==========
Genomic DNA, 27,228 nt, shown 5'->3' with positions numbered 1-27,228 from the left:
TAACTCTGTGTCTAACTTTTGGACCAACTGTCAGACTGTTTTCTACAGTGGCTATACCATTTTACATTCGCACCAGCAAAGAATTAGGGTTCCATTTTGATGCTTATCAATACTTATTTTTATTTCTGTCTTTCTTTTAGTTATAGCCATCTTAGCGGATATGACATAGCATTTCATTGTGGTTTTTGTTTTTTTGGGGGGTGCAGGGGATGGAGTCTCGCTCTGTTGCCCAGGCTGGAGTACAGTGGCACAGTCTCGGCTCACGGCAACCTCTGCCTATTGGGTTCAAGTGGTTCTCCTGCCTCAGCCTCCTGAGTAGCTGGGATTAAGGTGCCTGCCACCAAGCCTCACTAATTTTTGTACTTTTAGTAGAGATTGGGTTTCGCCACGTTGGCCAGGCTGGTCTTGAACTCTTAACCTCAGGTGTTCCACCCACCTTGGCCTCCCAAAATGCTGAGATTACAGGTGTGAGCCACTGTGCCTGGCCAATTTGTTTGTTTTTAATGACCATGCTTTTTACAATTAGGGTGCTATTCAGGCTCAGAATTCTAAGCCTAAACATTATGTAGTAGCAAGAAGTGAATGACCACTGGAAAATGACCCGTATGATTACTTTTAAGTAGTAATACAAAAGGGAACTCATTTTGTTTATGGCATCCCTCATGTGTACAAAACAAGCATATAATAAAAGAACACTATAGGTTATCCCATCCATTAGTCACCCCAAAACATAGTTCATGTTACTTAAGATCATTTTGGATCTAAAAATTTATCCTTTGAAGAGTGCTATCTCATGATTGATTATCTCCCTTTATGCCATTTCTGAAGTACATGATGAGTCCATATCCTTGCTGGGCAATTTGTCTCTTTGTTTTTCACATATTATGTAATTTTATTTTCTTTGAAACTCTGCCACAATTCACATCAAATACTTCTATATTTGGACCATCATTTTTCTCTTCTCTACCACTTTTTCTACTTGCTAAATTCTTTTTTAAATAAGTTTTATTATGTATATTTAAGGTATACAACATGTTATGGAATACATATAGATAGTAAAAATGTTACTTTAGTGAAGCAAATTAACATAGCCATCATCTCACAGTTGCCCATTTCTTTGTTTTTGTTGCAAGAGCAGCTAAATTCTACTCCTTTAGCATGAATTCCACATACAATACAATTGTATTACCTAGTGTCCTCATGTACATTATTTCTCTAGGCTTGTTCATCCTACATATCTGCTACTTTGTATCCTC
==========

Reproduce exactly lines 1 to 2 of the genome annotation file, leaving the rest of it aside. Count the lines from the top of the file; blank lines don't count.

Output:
Genomic DNA, 27,228 nt, shown 5'->3' with positions numbered 1-27,228 from the left:
TAACTCTGTGTCTAACTTTTGGACCAACTGTCAGACTGTTTTCTACAGTGGCTATACCATTTTACATTCGCACCAGCAAAGAATTAGGGTTCCATTTTGATGCTTATCAATACTTATTTTTATTTCTGTCTTTCTTTTAGTTATAGCCATCTTAGCGGATATGACATAGCATTTCATTGTGGTTTTTGTTTTTTTGGGGGGTGCAGGGGATGGAGTCTCGCTCTGTTGCCCAGGCTGGAGTACAGTGGCACAGTCTCGGCTCACGGCAACCTCTGCCTATTGGGTTCAAGTGGTTCTCCTGCCTCAGCCTCCTGAGTAGCTGGGATTAAGGTGCCTGCCACCAAGCCTCACTAATTTTTGTACTTTTAGTAGAGATTGGGTTTCGCCACGTTGGCCAGGCTGGTCTTGAACTCTTAACCTCAGGTGTTCCACCCACCTTGGCCTCCCAAAATGCTGAGATTACAGGTGTGAGCCACTGTGCCTGGCCAATTTGTTTGTTTTTAATGACCATGCTTTTTACAATTAGGGTGCTATTCAGGCTCAGAATTCTAAGCCTAAACATTATGTAGTAGCAAGAAGTGAATGACCACTGGAAAATGACCCGTATGATTACTTTTAAGTAGTAATACAAAAGGGAACTCATTTTGTTTATGGCATCCCTCATGTGTACAAAACAAGCATATAATAAAAGAACACTATAGGTTATCCCATCCATTAGTCACCCCAAAACATAGTTCATGTTACTTAAGATCATTTTGGATCTAAAAATTTATCCTTTGAAGAGTGCTATCTCATGATTGATTATCTCCCTTTATGCCATTTCTGAAGTACATGATGAGTCCATATCCTTGCTGGGCAATTTGTCTCTTTGTTTTTCACATATTATGTAATTTTATTTTCTTTGAAACTCTGCCACAATTCACATCAAATACTTCTATATTTGGACCATCATTTTTCTCTTCTCTACCACTTTTTCTACTTGCTAAATTCTTTTTTAAATAAGTTTTATTATGTATATTTAAGGTATACAACATGTTATGGAATACATATAGATAGTAAAAATGTTACTTTAGTGAAGCAAATTAACATAGCCATCATCTCACAGTTGCCCATTTCTTTGTTTTTGTTGCAAGAGCAGCTAAATTCTACTCCTTTAGCATGAATTCCACATACAATACAATTGTATTACCTAGTGTCCTCATGTACATTATTTCTCTAGGCTTGTTCATCCTACATATCTGCTACTTTGTATCCTC